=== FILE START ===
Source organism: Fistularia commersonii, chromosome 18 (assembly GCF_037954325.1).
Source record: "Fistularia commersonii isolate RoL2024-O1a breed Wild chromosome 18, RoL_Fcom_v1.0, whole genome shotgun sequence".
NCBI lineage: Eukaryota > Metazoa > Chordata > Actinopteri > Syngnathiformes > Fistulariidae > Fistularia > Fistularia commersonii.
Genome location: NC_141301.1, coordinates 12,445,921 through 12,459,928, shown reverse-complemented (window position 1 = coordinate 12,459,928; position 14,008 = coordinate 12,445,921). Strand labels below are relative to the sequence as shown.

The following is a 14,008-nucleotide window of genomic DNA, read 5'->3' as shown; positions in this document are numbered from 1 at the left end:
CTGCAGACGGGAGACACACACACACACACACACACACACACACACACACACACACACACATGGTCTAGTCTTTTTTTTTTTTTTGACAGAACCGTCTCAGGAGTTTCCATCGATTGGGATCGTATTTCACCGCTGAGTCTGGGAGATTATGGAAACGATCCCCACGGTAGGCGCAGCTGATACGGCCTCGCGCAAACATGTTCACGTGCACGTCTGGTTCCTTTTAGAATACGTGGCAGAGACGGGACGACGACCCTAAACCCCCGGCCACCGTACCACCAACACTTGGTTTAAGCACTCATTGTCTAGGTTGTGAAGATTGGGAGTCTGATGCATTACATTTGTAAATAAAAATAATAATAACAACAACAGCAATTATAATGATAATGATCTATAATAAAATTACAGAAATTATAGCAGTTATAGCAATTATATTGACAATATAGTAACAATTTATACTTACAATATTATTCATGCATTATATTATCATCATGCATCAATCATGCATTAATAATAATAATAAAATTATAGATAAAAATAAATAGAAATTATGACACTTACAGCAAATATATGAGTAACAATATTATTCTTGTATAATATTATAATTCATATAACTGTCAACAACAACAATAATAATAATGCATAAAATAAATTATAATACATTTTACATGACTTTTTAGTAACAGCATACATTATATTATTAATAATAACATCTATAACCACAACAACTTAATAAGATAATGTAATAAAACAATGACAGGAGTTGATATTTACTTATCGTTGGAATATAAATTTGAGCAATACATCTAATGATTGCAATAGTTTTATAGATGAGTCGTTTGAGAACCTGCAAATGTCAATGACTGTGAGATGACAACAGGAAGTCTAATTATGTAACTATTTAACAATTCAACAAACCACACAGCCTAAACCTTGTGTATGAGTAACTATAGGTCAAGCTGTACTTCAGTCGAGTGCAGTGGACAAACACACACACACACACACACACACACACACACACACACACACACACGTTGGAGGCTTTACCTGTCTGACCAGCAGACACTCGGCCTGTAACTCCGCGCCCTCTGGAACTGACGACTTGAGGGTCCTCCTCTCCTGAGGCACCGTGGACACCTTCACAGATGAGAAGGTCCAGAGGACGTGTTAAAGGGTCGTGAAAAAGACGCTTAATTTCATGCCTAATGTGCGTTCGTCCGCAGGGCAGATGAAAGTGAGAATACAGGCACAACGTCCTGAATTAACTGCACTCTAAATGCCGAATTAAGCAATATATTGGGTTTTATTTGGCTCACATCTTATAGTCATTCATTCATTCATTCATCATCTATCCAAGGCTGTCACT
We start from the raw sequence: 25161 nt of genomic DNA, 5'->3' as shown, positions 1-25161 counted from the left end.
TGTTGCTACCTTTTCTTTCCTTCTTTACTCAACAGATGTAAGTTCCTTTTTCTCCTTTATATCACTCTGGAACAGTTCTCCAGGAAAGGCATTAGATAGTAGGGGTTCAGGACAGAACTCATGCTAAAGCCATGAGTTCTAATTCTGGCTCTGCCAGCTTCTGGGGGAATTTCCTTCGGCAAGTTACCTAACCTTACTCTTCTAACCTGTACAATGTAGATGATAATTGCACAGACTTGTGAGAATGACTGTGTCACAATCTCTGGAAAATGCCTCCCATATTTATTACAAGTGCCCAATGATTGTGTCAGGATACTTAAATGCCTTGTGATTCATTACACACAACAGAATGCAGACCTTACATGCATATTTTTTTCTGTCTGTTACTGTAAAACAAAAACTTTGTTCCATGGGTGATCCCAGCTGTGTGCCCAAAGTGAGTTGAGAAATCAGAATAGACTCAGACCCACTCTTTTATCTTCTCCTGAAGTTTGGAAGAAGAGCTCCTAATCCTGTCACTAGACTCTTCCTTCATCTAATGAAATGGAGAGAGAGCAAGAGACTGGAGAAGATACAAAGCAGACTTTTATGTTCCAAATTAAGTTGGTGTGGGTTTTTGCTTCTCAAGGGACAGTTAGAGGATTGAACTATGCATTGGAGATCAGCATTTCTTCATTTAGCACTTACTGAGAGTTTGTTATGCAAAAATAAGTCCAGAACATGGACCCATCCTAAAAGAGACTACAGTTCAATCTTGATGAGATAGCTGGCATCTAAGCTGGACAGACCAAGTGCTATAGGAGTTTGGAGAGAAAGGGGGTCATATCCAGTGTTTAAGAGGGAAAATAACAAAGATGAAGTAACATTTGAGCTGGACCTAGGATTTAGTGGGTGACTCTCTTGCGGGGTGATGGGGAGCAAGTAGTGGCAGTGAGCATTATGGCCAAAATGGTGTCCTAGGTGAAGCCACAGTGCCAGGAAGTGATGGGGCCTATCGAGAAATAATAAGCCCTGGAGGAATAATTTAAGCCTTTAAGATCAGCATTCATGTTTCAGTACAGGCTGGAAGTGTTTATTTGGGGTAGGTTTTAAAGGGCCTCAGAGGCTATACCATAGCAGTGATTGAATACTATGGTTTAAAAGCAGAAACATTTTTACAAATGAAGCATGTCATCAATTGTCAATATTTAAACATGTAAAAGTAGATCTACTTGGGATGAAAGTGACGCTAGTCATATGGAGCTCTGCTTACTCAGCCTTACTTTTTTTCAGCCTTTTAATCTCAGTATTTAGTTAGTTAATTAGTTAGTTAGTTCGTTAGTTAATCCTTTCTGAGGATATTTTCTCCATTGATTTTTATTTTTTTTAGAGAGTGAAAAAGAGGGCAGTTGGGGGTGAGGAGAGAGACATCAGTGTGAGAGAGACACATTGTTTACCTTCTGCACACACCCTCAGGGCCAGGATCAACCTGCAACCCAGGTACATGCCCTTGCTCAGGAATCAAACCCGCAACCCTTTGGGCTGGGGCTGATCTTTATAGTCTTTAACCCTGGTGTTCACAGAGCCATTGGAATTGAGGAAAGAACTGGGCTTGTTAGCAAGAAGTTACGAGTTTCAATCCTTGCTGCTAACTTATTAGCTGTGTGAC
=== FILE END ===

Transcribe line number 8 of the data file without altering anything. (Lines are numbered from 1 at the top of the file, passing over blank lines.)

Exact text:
TGTTGCTACCTTTTCTTTCCTTCTTTACTCAACAGATGTAAGTTCCTTTTTCTCCTTTATATCACTCTGGAACAGTTCTCCAGGAAAGGCATTAGATAGTAGGGGTTCAGGACAGAACTCATGCTAAAGCCATGAGTTCTAATTCTGGCTCTGCCAGCTTCTGGGGGAATTTCCTTCGGCAAGTTACCTAACCTTACTCTTCTAACCTGTACAATGTAGATGATAATTGCACAGACTTGTGAGAATGACTGTGTCACAATCTCTGGAAAATGCCTCCCATATTTATTACAAGTGCCCAATGATTGTGTCAGGATACTTAAATGCCTTGTGATTCATTACACACAACAGAATGCAGACCTTACATGCATATTTTTTTCTGTCTGTTACTGTAAAACAAAAACTTTGTTCCATGGGTGATCCCAGCTGTGTGCCCAAAGTGAGTTGAGAAATCAGAATAGACTCAGACCCACTCTTTTATCTTCTCCTGAAGTTTGGAAGAAGAGCTCCTAATCCTGTCACTAGACTCTTCCTTCATCTAATGAAATGGAGAGAGAGCAAGAGACTGGAGAAGATACAAAGCAGACTTTTATGTTCCAAATTAAGTTGGTGTGGGTTTTTGCTTCTCAAGGGACAGTTAGAGGATTGAACTATGCATTGGAGATCAGCATTTCTTCATTTAGCACTTACTGAGAGTTTGTTATGCAAAAATAAGTCCAGAACATGGACCCATCCTAAAAGAGACTACAGTTCAATCTTGATGAGATAGCTGGCATCTAAGCTGGACAGACCAAGTGCTATAGGAGTTTGGAGAGAAAGGGGGTCATATCCAGTGTTTAAGAGGGAAAATAACAAAGATGAAGTAACATTTGAGCTGGACCTAGGATTTAGTGGGTGACTCTCTTGCGGGGTGATGGGGAGCAAGTAGTGGCAGTGAGCATTATGGCCAAAATGGTGTCCTAGGTGAAGCCACAGTGCCAGGAAGTGATGGGGCCTATCGAGAAATAATAAGCCCTGGAGGAATAATTTAAGCCTTTAAGATCAGCATTCATGTTTCAGTACAGGCTGGAAGTGTTTATTTGGGGTAGGTTTTAAAGGGCCTCAGAGGCTATACCATAGCAGTGATTGAATACTATGGTTTAAAAGCAGAAACATTTTTACAAATGAAGCATGTCATCAATTGTCAATATTTAAACATGTAAAAGTAGATCTACTTGGGATGAAAGTGACGCTAGTCATATGGAGCTCTGCTTACTCAGCCTTACTTTTTTTCAGCCTTTTAATCTCAGTATTTAGTTAGTTAATTAGTTAGTTAGTTCGTTAGTTAATCCTTTCTGAGGATATTTTCTCCATTGATTTTTATTTTTTTTAGAGAGTGAAAAAGAGGGCAGTTGGGGGTGAGGAGAGAGACATCAGTGTGAGAGAGACACATTGTTTACCTTCTGCACACACCCTCAGGGCCAGGATCAACCTGCAACCCAGGTACATGCCCTTGCTCAGGAATCAAACCCGCAACCCTTTGGGCTGGGGCTGATCTTTATAGTCTTTAACCCTGGTGTTCACAGAGCCATTGGAATTGAGGAAAGAACTGGGCTTGTTAGCAAGAAGTTACGAGTTTCAATCCTTGCTGCTAACTTATTAGCTGTGTGAC